A nondestructive inspection method which is in type using backscattered neutrons to detect void and water in concrete with RIKEN Accelerator-driven Compact Neutron Source (RANS) is developed. In this method, it is not necessary to be interposed the sample between the radiation source and the detector as in the conventional method using neutron transmission. The position of water and void in the concrete are measured from the intensity change of the backscattered neutrons selected from the incident up to 1 ms. This study reveals that it is possible to observe the two dimensional distribution of water or void inside slabs up to 6 cm below the slab surface.
[This paper was presented at the 9th Symposium on Decks of Highway Bridges (JSCE, Japan Society of Civil Engi-neers) in November 2016.]
In this paper, the transformation of solid phase and expansion cracking behaviors due to sulfate attack were evaluated by using RBSM-Truss Network Model. This analysis was constructed by combining a hydration model, a diffusion-reaction model, and a crack propagation model in order to evaluate the influence of feedback system of ion transfer through cracks on transformation of solid phase and expansion cracking behavior due to sulfate attack. As a result, the proposed model can predict the change in phase assemblage and physical properties due to hydration process and the change in the transformation of solid phase and the distribution of sulfate ion due to sulfate attack. It was found that expansion crack can affect the diffusion process and expansion cracking behavior as the crack behaves as a buffer of sulfate ion.
This work reports on the synergetic effect of water-to-cement ratio, curing conditions, varying external environment and stray current on the microstructural (porosity and pore size), electrical (resistivity) and mechanical (compressive strength) properties of 28 days-cured cement-based materials. The influence of curing on porosity and pore size, in stray current conditions, was assessed by correlating the performance of 28 days cured mortar with that of fresh (24h-cured only) mortar specimens in identical environmental medium.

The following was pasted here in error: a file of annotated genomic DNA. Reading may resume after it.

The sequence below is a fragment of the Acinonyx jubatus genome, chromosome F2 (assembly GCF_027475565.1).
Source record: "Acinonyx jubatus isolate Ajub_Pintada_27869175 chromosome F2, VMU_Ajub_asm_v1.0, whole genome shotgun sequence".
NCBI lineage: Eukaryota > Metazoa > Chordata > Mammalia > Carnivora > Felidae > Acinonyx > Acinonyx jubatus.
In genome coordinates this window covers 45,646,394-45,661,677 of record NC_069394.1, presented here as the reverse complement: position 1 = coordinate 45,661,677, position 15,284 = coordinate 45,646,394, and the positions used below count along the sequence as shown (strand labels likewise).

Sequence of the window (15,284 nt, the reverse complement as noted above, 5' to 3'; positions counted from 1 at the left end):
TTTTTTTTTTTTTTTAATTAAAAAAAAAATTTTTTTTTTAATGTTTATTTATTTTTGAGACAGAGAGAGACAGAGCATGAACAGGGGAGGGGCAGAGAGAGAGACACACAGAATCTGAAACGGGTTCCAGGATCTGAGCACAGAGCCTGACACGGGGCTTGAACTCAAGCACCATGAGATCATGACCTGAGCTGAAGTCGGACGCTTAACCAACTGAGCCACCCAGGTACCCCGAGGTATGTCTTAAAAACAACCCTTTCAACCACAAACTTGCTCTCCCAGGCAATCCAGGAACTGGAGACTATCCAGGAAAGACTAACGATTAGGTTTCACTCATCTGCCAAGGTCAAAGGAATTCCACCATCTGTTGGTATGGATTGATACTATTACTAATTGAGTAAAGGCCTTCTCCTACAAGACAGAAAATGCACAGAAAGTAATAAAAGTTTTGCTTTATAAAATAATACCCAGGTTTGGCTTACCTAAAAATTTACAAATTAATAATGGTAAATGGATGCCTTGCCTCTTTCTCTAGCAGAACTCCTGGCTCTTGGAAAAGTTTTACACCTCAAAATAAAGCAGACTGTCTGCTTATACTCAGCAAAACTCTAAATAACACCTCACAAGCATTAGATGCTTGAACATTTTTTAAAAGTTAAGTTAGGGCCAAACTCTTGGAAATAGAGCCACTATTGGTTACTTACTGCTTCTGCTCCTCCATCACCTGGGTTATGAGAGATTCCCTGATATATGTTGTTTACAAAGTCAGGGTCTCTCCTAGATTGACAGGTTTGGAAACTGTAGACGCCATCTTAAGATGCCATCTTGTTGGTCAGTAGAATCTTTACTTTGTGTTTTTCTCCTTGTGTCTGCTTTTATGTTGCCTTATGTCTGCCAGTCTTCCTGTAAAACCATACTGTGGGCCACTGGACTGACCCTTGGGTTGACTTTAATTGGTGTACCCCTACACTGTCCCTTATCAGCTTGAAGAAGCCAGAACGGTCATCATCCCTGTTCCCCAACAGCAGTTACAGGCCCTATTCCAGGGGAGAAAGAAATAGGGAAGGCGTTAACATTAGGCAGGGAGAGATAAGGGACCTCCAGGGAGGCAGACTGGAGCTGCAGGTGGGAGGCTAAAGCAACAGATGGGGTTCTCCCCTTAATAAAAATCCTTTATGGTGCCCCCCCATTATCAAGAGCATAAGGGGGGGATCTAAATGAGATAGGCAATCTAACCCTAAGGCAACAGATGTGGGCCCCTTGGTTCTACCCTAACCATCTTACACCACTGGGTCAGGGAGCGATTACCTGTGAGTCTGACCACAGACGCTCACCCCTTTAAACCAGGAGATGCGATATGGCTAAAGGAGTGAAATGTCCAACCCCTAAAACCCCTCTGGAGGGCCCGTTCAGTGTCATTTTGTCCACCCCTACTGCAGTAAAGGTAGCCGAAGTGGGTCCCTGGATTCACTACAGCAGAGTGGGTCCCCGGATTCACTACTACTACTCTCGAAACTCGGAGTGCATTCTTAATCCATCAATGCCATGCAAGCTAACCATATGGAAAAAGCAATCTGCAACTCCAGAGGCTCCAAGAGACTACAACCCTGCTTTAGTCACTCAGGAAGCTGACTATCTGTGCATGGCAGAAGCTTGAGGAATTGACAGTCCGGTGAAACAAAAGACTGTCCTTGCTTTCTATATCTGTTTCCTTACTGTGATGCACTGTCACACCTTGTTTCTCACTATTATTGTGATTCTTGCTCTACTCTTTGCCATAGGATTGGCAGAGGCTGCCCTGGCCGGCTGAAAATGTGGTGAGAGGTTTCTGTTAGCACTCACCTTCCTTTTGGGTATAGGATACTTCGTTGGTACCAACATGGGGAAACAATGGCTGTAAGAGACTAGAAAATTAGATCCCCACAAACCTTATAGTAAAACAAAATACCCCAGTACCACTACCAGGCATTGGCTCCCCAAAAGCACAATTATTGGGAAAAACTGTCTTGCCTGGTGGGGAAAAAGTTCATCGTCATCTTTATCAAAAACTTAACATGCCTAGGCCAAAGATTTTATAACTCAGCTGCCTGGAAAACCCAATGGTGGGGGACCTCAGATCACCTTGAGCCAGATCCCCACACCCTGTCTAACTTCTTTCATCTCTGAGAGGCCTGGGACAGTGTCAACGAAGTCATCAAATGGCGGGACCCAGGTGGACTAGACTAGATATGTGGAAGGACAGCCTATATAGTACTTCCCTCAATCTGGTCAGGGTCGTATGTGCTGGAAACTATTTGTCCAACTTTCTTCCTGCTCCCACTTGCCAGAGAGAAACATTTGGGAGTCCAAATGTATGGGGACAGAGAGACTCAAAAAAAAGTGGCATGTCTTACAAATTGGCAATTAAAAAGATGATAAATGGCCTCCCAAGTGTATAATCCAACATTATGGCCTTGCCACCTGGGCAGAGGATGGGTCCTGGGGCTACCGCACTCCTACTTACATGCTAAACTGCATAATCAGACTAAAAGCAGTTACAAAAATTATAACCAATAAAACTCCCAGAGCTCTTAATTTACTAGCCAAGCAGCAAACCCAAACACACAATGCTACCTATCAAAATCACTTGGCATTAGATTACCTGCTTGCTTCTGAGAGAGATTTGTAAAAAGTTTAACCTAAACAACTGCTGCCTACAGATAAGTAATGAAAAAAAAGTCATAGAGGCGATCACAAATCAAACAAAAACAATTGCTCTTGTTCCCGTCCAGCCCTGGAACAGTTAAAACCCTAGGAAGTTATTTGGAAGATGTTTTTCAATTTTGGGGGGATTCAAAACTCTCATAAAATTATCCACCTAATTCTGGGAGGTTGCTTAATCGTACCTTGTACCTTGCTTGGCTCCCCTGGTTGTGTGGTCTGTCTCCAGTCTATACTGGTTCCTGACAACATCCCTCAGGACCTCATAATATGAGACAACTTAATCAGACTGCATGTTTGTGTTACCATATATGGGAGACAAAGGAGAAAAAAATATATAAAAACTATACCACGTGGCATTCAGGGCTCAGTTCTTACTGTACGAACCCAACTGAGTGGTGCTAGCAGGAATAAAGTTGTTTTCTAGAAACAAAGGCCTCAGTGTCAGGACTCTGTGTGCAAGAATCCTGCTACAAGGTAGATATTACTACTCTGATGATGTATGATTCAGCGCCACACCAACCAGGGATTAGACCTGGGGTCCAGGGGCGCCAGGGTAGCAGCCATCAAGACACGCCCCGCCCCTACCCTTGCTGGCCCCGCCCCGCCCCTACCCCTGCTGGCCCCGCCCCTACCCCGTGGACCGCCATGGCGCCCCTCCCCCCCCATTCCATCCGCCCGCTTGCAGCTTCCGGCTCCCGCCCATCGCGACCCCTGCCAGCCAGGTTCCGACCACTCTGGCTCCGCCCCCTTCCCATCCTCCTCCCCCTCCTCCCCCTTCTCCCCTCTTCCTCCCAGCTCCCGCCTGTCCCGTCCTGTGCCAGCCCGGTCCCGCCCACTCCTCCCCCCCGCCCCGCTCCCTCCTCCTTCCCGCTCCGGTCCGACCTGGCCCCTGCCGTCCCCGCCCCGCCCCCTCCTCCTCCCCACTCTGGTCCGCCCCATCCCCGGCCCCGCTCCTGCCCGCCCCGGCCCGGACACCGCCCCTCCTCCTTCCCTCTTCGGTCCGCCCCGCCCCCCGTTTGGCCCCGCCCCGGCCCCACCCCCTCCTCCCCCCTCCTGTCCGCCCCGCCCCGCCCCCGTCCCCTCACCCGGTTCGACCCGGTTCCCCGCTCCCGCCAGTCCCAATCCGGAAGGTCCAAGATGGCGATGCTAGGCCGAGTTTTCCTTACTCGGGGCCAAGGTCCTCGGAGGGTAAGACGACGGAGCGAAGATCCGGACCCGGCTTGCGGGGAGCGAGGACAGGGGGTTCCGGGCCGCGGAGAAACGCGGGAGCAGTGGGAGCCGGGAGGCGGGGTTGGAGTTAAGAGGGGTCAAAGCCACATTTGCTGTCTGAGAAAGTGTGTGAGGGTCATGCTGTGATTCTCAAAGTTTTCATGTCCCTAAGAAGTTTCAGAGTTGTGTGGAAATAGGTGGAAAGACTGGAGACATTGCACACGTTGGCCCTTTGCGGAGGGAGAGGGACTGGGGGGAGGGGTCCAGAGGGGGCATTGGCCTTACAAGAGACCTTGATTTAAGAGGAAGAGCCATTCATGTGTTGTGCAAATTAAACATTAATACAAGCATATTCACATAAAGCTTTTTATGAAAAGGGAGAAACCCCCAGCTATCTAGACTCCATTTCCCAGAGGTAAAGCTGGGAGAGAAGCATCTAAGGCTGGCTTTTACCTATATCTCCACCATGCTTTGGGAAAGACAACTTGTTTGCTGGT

Three different levels of electrical current density (i.e. 10mA/m2, 100 mA/m2 and 1 A/m2) were applied to simulate stray current flow through hardened mortar specimens with water-to-cement ratio of 0.5 and 0.35. Different environmental conditions were employed i.e. sealed conditions, partly immersed, and fully submerged in water and calcium hydroxide medium. Microstructural, mechanical and electrical properties were monitored in the course of 140 days. The outcomes suggest a potentially positive effect of the stray current, where water and/or humidity exchange with the external environment is restricted. The potential for this positive effect was experimentally supported through the recorded matrix densification and increased compressive strength of mortar specimens, subjected to stray current and treated in calcium hydroxide and/or sealed conditions, compared to equally handled and treated control cases.
In contrast, for water submerged mortar specimens, subjected to stray current, coarsening of the bulk matrix and reduced compressive strength were observed. The outcomes were irrespective of w/c ratio and curing conditions. The effect of stray current was found to be predominantly determined by the current density level and increased at values > 100mA/m2. This would result in compromised mechanical properties and potentially reduced performance of cement-based materials within service life. Therefore, concrete curing and conditioning on site need to include considerations for the potential effect of stray currents.